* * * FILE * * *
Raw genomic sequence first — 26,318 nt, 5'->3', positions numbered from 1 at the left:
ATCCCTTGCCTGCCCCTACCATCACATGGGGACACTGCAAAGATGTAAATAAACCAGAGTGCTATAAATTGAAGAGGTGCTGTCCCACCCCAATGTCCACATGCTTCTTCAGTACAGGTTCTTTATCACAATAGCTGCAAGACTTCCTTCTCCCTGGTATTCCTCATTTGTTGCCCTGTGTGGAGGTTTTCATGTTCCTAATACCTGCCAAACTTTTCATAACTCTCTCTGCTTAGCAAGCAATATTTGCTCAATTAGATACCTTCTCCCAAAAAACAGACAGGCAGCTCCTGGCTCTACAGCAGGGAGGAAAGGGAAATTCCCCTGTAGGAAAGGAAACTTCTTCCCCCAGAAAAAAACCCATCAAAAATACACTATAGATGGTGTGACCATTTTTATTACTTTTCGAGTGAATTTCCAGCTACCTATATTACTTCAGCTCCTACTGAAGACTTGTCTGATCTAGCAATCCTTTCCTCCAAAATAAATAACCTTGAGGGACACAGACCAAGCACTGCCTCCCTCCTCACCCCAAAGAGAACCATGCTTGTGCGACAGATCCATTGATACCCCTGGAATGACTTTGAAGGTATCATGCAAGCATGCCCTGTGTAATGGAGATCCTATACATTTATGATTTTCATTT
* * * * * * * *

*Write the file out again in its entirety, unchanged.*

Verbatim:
Raw genomic sequence first — 26,318 nt, 5'->3', positions numbered from 1 at the left:
ATCCCTTGCCTGCCCCTACCATCACATGGGGACACTGCAAAGATGTAAATAAACCAGAGTGCTATAAATTGAAGAGGTGCTGTCCCACCCCAATGTCCACATGCTTCTTCAGTACAGGTTCTTTATCACAATAGCTGCAAGACTTCCTTCTCCCTGGTATTCCTCATTTGTTGCCCTGTGTGGAGGTTTTCATGTTCCTAATACCTGCCAAACTTTTCATAACTCTCTCTGCTTAGCAAGCAATATTTGCTCAATTAGATACCTTCTCCCAAAAAACAGACAGGCAGCTCCTGGCTCTACAGCAGGGAGGAAAGGGAAATTCCCCTGTAGGAAAGGAAACTTCTTCCCCCAGAAAAAAACCCATCAAAAATACACTATAGATGGTGTGACCATTTTTATTACTTTTCGAGTGAATTTCCAGCTACCTATATTACTTCAGCTCCTACTGAAGACTTGTCTGATCTAGCAATCCTTTCCTCCAAAATAAATAACCTTGAGGGACACAGACCAAGCACTGCCTCCCTCCTCACCCCAAAGAGAACCATGCTTGTGCGACAGATCCATTGATACCCCTGGAATGACTTTGAAGGTATCATGCAAGCATGCCCTGTGTAATGGAGATCCTATACATTTATGATTTTCATTT